This isn’t a joke. The chance of getting into a grammar for an average family is 1 in 5. While most grammars are outstanding, the majority of secondary moderns are rated as requiring improvement or inadequate.

It would be a brave politician who rolls the dice for their child. If they wouldn’t do it for their own, they shouldn’t do it for other people’s children.  

Laura McInerney is the editor of the newspaper SchoolsWeek and a columnist for The Guardian. She matriculated at St. Peter's Colllege, in 2001, and studied PPE. She attended and later taught in comprehensive schools.

History BoysAlan Bennett's The History Boys takes place at Cutlers' Grammar School in Sheffield, a fictional boys' grammar school in the north of England 

Grammar schools are misunderstood, says former grammar school pupil Alexander Fullerton 

Naturally, the first thing I ought to disclose is that I went to a grammar school. This is something I am proud of, yet even more so, something for which I am unspeakably grateful. Securing a place at Grammar school was the second most influential moment of my life thus far, only surpassed by getting into Oxford, a feat that was indisputably linked to the former. 

FullertonThis debate has a tendency to be mired by the righteous lamentations of ex-public school commentators bemoaning the plight of the common masses, supposedly being trampled into social subjugation by grammar schools. The problem is - they don't have the foggiest what they're talking about.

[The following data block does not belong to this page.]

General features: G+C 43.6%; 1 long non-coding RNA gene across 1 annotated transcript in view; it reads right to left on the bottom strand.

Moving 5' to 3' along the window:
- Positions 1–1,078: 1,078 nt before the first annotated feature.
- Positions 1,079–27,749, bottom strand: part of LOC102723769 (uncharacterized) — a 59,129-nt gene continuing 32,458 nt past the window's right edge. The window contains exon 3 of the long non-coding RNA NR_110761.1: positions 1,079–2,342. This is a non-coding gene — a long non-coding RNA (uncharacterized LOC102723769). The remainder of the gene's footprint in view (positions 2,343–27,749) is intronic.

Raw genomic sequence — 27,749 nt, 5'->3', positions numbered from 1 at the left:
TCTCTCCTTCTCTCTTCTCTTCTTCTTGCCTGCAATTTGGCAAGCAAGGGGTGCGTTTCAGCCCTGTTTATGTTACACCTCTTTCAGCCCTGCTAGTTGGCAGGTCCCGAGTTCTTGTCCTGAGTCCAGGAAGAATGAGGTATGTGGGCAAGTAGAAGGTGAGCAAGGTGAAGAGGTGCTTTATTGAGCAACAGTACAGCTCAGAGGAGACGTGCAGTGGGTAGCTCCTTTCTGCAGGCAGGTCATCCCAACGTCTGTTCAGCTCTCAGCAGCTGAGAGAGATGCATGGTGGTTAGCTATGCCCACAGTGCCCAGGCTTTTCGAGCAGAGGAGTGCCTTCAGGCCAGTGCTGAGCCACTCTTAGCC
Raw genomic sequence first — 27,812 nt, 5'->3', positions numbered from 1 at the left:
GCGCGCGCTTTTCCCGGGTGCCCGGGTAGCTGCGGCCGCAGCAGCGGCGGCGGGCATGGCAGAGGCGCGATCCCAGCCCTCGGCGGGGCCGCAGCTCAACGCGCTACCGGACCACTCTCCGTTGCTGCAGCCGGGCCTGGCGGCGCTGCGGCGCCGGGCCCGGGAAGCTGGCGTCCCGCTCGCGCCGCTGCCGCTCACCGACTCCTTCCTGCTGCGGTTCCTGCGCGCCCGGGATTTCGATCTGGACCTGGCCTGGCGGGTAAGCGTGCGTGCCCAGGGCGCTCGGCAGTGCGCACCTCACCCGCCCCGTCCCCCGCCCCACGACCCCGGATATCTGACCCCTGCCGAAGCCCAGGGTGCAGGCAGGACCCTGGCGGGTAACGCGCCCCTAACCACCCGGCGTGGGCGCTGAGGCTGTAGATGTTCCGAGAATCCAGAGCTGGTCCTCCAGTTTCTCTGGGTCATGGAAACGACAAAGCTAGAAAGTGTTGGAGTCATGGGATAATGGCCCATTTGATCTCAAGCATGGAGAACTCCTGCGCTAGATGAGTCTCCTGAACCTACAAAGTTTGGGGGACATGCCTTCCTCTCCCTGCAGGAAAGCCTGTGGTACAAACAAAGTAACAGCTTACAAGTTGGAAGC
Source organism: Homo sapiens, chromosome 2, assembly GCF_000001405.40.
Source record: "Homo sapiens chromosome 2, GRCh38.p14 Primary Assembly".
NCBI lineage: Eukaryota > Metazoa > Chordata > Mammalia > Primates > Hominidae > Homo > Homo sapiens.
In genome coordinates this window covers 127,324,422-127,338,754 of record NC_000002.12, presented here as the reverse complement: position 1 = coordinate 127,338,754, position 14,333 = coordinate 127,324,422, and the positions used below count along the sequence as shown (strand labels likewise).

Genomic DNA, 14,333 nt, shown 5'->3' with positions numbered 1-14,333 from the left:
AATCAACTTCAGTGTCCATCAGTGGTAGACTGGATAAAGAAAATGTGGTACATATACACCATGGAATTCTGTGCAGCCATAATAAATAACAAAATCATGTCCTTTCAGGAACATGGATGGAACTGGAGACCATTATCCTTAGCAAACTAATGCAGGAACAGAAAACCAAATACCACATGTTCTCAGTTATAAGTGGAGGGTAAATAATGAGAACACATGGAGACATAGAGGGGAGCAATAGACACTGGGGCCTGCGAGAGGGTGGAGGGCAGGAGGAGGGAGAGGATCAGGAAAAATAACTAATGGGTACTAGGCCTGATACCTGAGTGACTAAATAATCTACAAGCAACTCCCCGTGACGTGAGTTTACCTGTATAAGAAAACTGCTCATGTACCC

I'm not public school bashing, but they simply don't understand what it's like to be in state education. Try learning in an environment where 'reading is for nerds', where you're called a swot if you so dare as raise your hand to answer a question, where classes are relentlessly interrupted. The reality is that whilst some comprehensives are excellent, in far too many it is very difficult for gifted children to achieve their full potential; a most grievous tragedy. Grammar schools provide an escape from this. A ladder of academic excellence that provides a literally life-changing opportunity for many students.

But what about those left behind I hear you screaming? Here is where the true source of the grammar school debate rears its ugly head- elitism, the bogeyman of education politics. Well I hate to break it to you, but it was elitism that provided the foundation of modern civilisation; it is the fuel that has powered the entirety of human progress. Elitism is something we should, within limits, embrace wholeheartedly. Yet, improving comprehensives, which of course must be a priority for May's government, and re-introducing grammars aren't mutually exclusive. 

Whilst I'm quick to come to the defence of grammars, I'm also the first to concede their flaws. In my mind, the problem lies not in the concept but in the execution. The biggest issue with selective education is the testing. As it stands, the current format fails as an accurate test of attainment, results in excessive coaching of children and consequently works against the original core purpose of grammars: social mobility.